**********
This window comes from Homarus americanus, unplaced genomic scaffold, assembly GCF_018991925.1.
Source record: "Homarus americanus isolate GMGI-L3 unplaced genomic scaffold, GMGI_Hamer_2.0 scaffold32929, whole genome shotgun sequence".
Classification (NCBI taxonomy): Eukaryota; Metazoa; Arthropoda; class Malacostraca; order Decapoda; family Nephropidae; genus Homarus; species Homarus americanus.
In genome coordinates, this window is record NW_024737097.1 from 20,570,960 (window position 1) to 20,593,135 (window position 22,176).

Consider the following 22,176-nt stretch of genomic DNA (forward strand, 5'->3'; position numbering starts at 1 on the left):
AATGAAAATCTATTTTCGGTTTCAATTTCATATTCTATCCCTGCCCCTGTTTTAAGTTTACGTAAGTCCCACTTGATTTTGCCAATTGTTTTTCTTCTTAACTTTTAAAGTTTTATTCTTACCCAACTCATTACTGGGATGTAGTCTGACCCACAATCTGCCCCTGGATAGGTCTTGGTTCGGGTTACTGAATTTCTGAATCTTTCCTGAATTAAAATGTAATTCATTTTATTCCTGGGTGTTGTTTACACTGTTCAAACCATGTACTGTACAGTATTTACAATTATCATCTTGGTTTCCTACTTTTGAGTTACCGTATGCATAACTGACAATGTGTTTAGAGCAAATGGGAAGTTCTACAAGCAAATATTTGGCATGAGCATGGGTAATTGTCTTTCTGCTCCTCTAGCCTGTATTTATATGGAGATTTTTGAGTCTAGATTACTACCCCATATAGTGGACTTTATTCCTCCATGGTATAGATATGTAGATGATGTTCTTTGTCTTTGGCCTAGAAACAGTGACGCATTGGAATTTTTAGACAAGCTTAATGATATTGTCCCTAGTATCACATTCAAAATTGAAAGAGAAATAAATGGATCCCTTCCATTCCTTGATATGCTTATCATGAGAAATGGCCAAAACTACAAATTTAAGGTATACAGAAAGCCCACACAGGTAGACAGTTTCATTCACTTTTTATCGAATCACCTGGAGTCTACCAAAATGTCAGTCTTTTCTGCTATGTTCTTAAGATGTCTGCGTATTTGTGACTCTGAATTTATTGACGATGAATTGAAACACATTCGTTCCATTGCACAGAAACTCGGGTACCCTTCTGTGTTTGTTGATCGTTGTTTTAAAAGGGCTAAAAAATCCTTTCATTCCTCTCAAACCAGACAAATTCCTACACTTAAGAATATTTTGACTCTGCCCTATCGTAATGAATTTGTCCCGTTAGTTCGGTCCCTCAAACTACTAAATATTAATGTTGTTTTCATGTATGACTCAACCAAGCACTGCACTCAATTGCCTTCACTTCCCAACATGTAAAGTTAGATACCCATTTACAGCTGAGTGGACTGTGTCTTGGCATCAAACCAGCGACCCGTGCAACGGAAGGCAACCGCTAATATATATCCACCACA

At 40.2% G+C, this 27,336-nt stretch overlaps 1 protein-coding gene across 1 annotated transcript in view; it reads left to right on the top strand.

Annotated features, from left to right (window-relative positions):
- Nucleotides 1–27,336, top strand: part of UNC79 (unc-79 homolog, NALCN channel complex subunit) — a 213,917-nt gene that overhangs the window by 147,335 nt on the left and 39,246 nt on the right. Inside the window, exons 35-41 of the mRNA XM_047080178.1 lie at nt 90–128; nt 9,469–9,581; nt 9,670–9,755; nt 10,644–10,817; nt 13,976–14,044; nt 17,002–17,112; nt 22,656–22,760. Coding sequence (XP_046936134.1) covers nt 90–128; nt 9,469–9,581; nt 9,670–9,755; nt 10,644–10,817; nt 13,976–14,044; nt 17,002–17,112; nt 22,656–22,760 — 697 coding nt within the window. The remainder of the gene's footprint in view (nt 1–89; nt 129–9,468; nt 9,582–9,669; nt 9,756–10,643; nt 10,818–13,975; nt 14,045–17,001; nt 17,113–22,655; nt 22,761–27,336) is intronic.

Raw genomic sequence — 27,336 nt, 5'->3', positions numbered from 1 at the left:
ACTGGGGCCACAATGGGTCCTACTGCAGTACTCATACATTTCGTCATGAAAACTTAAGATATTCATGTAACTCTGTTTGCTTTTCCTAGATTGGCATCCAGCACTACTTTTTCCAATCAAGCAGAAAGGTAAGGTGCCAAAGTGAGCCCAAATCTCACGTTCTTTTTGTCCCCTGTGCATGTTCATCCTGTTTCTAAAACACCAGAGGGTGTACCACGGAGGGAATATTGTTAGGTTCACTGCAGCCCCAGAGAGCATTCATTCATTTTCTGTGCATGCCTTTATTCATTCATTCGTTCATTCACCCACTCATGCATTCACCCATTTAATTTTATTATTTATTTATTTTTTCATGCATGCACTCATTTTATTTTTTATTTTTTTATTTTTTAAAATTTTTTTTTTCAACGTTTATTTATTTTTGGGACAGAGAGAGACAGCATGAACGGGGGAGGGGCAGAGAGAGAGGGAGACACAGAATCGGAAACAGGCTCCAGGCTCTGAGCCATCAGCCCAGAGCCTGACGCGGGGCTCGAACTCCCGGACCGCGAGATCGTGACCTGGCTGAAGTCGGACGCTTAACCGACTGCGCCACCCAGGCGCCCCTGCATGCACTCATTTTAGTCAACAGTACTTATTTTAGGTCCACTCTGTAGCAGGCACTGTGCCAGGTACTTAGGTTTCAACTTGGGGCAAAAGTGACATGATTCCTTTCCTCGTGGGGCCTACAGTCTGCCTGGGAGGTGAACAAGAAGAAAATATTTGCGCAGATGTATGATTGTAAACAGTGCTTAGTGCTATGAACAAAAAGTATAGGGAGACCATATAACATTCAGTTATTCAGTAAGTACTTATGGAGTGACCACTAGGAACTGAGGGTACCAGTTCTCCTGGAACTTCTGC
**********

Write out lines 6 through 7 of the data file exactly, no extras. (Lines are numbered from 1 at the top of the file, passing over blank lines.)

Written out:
AATGAAAATCTATTTTCGGTTTCAATTTCATATTCTATCCCTGCCCCTGTTTTAAGTTTACGTAAGTCCCACTTGATTTTGCCAATTGTTTTTCTTCTTAACTTTTAAAGTTTTATTCTTACCCAACTCATTACTGGGATGTAGTCTGACCCACAATCTGCCCCTGGATAGGTCTTGGTTCGGGTTACTGAATTTCTGAATCTTTCCTGAATTAAAATGTAATTCATTTTATTCCTGGGTGTTGTTTACACTGTTCAAACCATGTACTGTACAGTATTTACAATTATCATCTTGGTTTCCTACTTTTGAGTTACCGTATGCATAACTGACAATGTGTTTAGAGCAAATGGGAAGTTCTACAAGCAAATATTTGGCATGAGCATGGGTAATTGTCTTTCTGCTCCTCTAGCCTGTATTTATATGGAGATTTTTGAGTCTAGATTACTACCCCATATAGTGGACTTTATTCCTCCATGGTATAGATATGTAGATGATGTTCTTTGTCTTTGGCCTAGAAACAGTGACGCATTGGAATTTTTAGACAAGCTTAATGATATTGTCCCTAGTATCACATTCAAAATTGAAAGAGAAATAAATGGATCCCTTCCATTCCTTGATATGCTTATCATGAGAAATGGCCAAAACTACAAATTTAAGGTATACAGAAAGCCCACACAGGTAGACAGTTTCATTCACTTTTTATCGAATCACCTGGAGTCTACCAAAATGTCAGTCTTTTCTGCTATGTTCTTAAGATGTCTGCGTATTTGTGACTCTGAATTTATTGACGATGAATTGAAACACATTCGTTCCATTGCACAGAAACTCGGGTACCCTTCTGTGTTTGTTGATCGTTGTTTTAAAAGGGCTAAAAAATCCTTTCATTCCTCTCAAACCAGACAAATTCCTACACTTAAGAATATTTTGACTCTGCCCTATCGTAATGAATTTGTCCCGTTAGTTCGGTCCCTCAAACTACTAAATATTAATGTTGTTTTCATGTATGACTCAACCAAGCACTGCACTCAATTGCCTTCACTTCCCAACATGTAAAGTTAGATACCCATTTACAGCTGAGTGGACTGTGTCTTGGCATCAAACCAGCGACCCGTGCAACGGAAGGCAACCGCTAATATATATCCACCACA

At 40.2% G+C, this 27,336-nt stretch overlaps 1 protein-coding gene across 1 annotated transcript in view; it reads left to right on the top strand.